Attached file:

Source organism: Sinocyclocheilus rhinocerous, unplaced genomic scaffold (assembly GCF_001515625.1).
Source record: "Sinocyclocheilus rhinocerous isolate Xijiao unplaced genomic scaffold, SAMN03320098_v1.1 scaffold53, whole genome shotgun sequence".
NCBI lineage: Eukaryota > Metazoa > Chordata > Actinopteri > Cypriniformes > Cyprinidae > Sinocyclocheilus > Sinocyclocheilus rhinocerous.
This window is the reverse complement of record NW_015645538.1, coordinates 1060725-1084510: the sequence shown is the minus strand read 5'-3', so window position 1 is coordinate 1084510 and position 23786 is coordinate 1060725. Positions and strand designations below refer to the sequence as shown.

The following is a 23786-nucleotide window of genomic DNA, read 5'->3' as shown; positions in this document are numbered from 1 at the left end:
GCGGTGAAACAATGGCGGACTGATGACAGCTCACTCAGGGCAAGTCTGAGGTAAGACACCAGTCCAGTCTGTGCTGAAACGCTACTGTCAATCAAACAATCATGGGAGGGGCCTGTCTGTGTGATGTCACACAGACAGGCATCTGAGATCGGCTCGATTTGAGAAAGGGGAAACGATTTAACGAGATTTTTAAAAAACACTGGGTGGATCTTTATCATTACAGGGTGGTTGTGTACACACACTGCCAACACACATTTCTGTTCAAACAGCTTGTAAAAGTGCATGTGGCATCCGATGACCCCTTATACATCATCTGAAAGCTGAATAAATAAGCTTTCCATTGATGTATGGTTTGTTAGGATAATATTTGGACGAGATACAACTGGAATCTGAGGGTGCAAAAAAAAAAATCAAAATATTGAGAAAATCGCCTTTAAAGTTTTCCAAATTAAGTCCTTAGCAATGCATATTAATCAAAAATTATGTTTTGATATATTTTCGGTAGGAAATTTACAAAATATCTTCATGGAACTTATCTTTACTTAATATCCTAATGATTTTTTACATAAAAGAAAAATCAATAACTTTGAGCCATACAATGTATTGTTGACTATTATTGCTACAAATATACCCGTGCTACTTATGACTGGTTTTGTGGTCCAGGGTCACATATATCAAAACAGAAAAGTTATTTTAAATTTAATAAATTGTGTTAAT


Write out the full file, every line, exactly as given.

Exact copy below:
Source organism: Sinocyclocheilus rhinocerous, unplaced genomic scaffold (assembly GCF_001515625.1).
Source record: "Sinocyclocheilus rhinocerous isolate Xijiao unplaced genomic scaffold, SAMN03320098_v1.1 scaffold53, whole genome shotgun sequence".
NCBI lineage: Eukaryota > Metazoa > Chordata > Actinopteri > Cypriniformes > Cyprinidae > Sinocyclocheilus > Sinocyclocheilus rhinocerous.
This window is the reverse complement of record NW_015645538.1, coordinates 1060725-1084510: the sequence shown is the minus strand read 5'-3', so window position 1 is coordinate 1084510 and position 23786 is coordinate 1060725. Positions and strand designations below refer to the sequence as shown.

The following is a 23786-nucleotide window of genomic DNA, read 5'->3' as shown; positions in this document are numbered from 1 at the left end:
GCGGTGAAACAATGGCGGACTGATGACAGCTCACTCAGGGCAAGTCTGAGGTAAGACACCAGTCCAGTCTGTGCTGAAACGCTACTGTCAATCAAACAATCATGGGAGGGGCCTGTCTGTGTGATGTCACACAGACAGGCATCTGAGATCGGCTCGATTTGAGAAAGGGGAAACGATTTAACGAGATTTTTAAAAAACACTGGGTGGATCTTTATCATTACAGGGTGGTTGTGTACACACACTGCCAACACACATTTCTGTTCAAACAGCTTGTAAAAGTGCATGTGGCATCCGATGACCCCTTATACATCATCTGAAAGCTGAATAAATAAGCTTTCCATTGATGTATGGTTTGTTAGGATAATATTTGGACGAGATACAACTGGAATCTGAGGGTGCAAAAAAAAAAATCAAAATATTGAGAAAATCGCCTTTAAAGTTTTCCAAATTAAGTCCTTAGCAATGCATATTAATCAAAAATTATGTTTTGATATATTTTCGGTAGGAAATTTACAAAATATCTTCATGGAACTTATCTTTACTTAATATCCTAATGATTTTTTACATAAAAGAAAAATCAATAACTTTGAGCCATACAATGTATTGTTGACTATTATTGCTACAAATATACCCGTGCTACTTATGACTGGTTTTGTGGTCCAGGGTCACATATATCAAAACAGAAAAGTTATTTTAAATTTAATAAATTGTGTTAAT